When I do "Trans 101" workshops for adolescent audiences, I sometimes simplify my transition into an explanation that I think they'll grasp: When I was born, the doctor looked at my body and declared that I was a person who would grow to become a woman. But I eventually knew in my head and in my heart that I'd grow to become a man. And I have done so, with some effort and assistance.
In these words I'm addressing an unspoken question that lingers in the air: But how do you know you're a man?
I've been meditating on this query lately, and I keep coming to the same counter-question: How does any male-identified person know he is a man? And does my answer really diverge greatly from how many men, trans or cisgender, would answer?
Transgender people are often said to have a "narrative" to their lives; we're encouraged to see our journey toward recognizing our gender as a story with an articulable pattern. The truth is, though, that everyone's gender is a story; it's just that trans folks are more likely to be -- perhaps I could say "are given the gift of having to be" -- aware of it.
The story of becoming a man, a woman, or a person of any other gender often follows aspects of that most instinctual of story arcs: the hero's journey. For instance, my personal narrative was one of effort in seeking a transformative goal (a quest), assistance (tools provided by medicine, law, and intangible emotional support), and mentorship by those who went before me (guides).
And my manhood was ultimately achieved through what could be considered rites of passage -- which is to say a similar structure to communal cultural tales of how one achieves cisgender manhood. It's simply some details that vary.
I do see one key difference in how all this plays out, however: Trans men make this invisible process disconcertingly visible by flipping the variables. While a cisgender man may be born with certain inherent potentials to physically embody a manhood that others will acknowledge socially, he's not necessarily imbued with the demanding drive, the internal compass, the awareness of the systems and tropes he's drawing on, and the deep gratitude concerning the specific man he'll be.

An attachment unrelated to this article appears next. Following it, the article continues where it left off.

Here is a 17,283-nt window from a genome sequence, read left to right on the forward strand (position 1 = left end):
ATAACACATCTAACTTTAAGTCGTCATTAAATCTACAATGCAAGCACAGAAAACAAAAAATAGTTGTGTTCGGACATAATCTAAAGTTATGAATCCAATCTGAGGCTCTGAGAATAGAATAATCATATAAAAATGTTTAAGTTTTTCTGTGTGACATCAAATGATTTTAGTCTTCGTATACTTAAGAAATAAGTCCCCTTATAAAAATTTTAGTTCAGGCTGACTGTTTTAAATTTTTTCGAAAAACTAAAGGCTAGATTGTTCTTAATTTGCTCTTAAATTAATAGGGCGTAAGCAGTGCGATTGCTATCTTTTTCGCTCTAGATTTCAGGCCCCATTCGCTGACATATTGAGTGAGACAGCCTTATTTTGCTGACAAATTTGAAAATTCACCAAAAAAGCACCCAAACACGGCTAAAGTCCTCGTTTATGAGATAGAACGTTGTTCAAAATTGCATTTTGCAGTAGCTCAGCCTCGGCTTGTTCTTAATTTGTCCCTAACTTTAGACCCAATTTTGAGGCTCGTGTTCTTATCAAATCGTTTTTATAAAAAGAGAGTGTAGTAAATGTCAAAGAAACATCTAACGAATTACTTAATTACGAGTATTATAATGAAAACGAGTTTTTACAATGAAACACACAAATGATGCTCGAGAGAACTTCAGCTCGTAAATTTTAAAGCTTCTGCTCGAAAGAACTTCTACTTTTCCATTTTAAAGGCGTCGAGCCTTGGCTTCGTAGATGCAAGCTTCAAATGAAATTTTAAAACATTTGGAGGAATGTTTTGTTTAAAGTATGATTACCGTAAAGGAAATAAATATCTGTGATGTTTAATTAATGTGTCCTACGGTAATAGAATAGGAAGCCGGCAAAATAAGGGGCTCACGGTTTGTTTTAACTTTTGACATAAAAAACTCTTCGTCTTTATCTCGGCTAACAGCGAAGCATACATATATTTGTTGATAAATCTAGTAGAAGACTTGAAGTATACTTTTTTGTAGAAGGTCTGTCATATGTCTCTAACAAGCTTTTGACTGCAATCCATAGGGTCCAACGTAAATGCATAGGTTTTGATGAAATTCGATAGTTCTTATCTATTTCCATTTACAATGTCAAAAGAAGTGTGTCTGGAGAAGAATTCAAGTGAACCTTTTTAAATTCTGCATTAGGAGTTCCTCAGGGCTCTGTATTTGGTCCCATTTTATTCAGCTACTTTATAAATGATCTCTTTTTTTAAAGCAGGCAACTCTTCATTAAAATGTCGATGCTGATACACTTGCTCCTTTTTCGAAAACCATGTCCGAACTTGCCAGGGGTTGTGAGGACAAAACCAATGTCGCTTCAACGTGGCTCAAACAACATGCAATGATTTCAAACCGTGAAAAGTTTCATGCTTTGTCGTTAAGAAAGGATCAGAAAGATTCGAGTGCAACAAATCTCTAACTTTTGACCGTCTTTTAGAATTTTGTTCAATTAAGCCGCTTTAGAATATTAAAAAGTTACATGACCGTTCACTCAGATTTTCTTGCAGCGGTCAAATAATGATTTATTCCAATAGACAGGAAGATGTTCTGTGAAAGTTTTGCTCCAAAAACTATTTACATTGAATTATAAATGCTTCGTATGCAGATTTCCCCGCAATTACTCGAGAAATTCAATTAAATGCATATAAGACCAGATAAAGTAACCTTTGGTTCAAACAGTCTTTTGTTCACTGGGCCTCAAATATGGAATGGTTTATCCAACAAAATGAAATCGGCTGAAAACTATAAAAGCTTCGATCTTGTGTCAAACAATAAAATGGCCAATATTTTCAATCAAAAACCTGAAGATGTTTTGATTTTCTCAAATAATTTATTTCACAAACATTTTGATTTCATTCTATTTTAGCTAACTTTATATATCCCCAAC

It's quite possible to reach cisgender manhood externally (for instance, by reaching a certain age or displaying changes in voice, facial hair, etc.) long before one reaches an internal sense of his own unique self -- and, further, before one reaches a sense of how hard he'll fight to be that self, no matter the costs or resistance. For trans men it's often much the opposite case.
Manhood is an accomplishment, an internal need and quest, for both cis and trans men. (The same could be said of cis and trans women in regard to womanhood, of course.) When we acknowledge this, the necessity and intelligibilty of questions like "But how do you know?" fades away.
Ultimately, seeing this will help dismantle one of the structuring cultural approaches to transgender people: mistrust. Mistrust that we know it's the right time for us to transition. Mistrust that we won't eventually regret transition. Mistrust that one's sexual orientation won't suddenly change by sleeping with us. Mistrust that when we say we're men, women, neither or both, we really, truly are.
I'll end this meditation with a response I sometimes give to that mistrust: Socially, we're all taught when we're young that just because there's something we don't like or wouldn't do, it doesn't mean it can't be fun or useful or important to someone else. As childcare-worker friends delightfully put it, "we don't yuck someone else's yum!"
As children, we learn a vital truth: To be decent to others we share communal space with, we must look internally and adjust our own instinctual "I personally wouldn't do that, so it must be wrong!" response. At the same moment, we're trusting that those around us are also sparing us from their judgments. This is something we as cisgender and transgender adults would do well to remember and enact.
In so doing, we won't simply be living lives of disingenuousness. This process actually changes us, helps us grow, opens our minds to ways life can be lived differently. It's part of maturing. It's part of building what we all need as humans: strong communities, families, and senses of self.